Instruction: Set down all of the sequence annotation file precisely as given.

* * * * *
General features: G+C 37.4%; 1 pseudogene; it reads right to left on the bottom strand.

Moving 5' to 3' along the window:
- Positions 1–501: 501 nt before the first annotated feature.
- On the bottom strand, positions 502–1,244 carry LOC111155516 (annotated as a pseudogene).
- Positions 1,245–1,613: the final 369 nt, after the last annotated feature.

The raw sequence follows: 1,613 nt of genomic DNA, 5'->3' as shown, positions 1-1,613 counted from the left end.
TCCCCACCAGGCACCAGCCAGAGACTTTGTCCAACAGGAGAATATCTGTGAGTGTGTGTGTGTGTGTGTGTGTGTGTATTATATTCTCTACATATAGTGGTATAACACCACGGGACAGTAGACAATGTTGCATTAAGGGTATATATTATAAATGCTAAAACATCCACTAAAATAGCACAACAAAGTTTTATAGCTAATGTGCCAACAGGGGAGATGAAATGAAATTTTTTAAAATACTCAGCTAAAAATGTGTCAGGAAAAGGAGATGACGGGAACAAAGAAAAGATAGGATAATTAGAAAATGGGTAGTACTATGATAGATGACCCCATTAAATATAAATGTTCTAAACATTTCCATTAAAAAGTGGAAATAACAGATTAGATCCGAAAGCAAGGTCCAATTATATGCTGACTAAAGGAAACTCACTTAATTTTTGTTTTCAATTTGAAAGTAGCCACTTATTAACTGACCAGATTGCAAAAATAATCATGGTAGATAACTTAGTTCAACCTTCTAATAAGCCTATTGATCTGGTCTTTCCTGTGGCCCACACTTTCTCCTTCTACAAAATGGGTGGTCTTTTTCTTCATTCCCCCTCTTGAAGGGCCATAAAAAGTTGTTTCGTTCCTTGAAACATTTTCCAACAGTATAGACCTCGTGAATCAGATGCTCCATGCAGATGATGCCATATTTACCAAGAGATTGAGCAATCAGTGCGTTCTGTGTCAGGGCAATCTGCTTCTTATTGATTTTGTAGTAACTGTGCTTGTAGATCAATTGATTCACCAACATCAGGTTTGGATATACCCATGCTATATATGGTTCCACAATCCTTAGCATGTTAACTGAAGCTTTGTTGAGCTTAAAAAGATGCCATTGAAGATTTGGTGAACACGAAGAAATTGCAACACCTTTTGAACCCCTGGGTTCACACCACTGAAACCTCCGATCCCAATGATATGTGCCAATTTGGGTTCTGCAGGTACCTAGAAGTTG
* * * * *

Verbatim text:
General features: G+C 37.4%; 1 pseudogene; it reads right to left on the bottom strand.

Moving 5' to 3' along the window:
- Positions 1–501: 501 nt before the first annotated feature.
- On the bottom strand, positions 502–1,244 carry LOC111155516 (annotated as a pseudogene).
- Positions 1,245–1,613: the final 369 nt, after the last annotated feature.

The raw sequence follows: 1,613 nt of genomic DNA, 5'->3' as shown, positions 1-1,613 counted from the left end.
TCCCCACCAGGCACCAGCCAGAGACTTTGTCCAACAGGAGAATATCTGTGAGTGTGTGTGTGTGTGTGTGTGTGTGTATTATATTCTCTACATATAGTGGTATAACACCACGGGACAGTAGACAATGTTGCATTAAGGGTATATATTATAAATGCTAAAACATCCACTAAAATAGCACAACAAAGTTTTATAGCTAATGTGCCAACAGGGGAGATGAAATGAAATTTTTTAAAATACTCAGCTAAAAATGTGTCAGGAAAAGGAGATGACGGGAACAAAGAAAAGATAGGATAATTAGAAAATGGGTAGTACTATGATAGATGACCCCATTAAATATAAATGTTCTAAACATTTCCATTAAAAAGTGGAAATAACAGATTAGATCCGAAAGCAAGGTCCAATTATATGCTGACTAAAGGAAACTCACTTAATTTTTGTTTTCAATTTGAAAGTAGCCACTTATTAACTGACCAGATTGCAAAAATAATCATGGTAGATAACTTAGTTCAACCTTCTAATAAGCCTATTGATCTGGTCTTTCCTGTGGCCCACACTTTCTCCTTCTACAAAATGGGTGGTCTTTTTCTTCATTCCCCCTCTTGAAGGGCCATAAAAAGTTGTTTCGTTCCTTGAAACATTTTCCAACAGTATAGACCTCGTGAATCAGATGCTCCATGCAGATGATGCCATATTTACCAAGAGATTGAGCAATCAGTGCGTTCTGTGTCAGGGCAATCTGCTTCTTATTGATTTTGTAGTAACTGTGCTTGTAGATCAATTGATTCACCAACATCAGGTTTGGATATACCCATGCTATATATGGTTCCACAATCCTTAGCATGTTAACTGAAGCTTTGTTGAGCTTAAAAAGATGCCATTGAAGATTTGGTGAACACGAAGAAATTGCAACACCTTTTGAACCCCTGGGTTCACACCACTGAAACCTCCGATCCCAATGATATGTGCCAATTTGGGTTCTGCAGGTACCTAGAAGTTG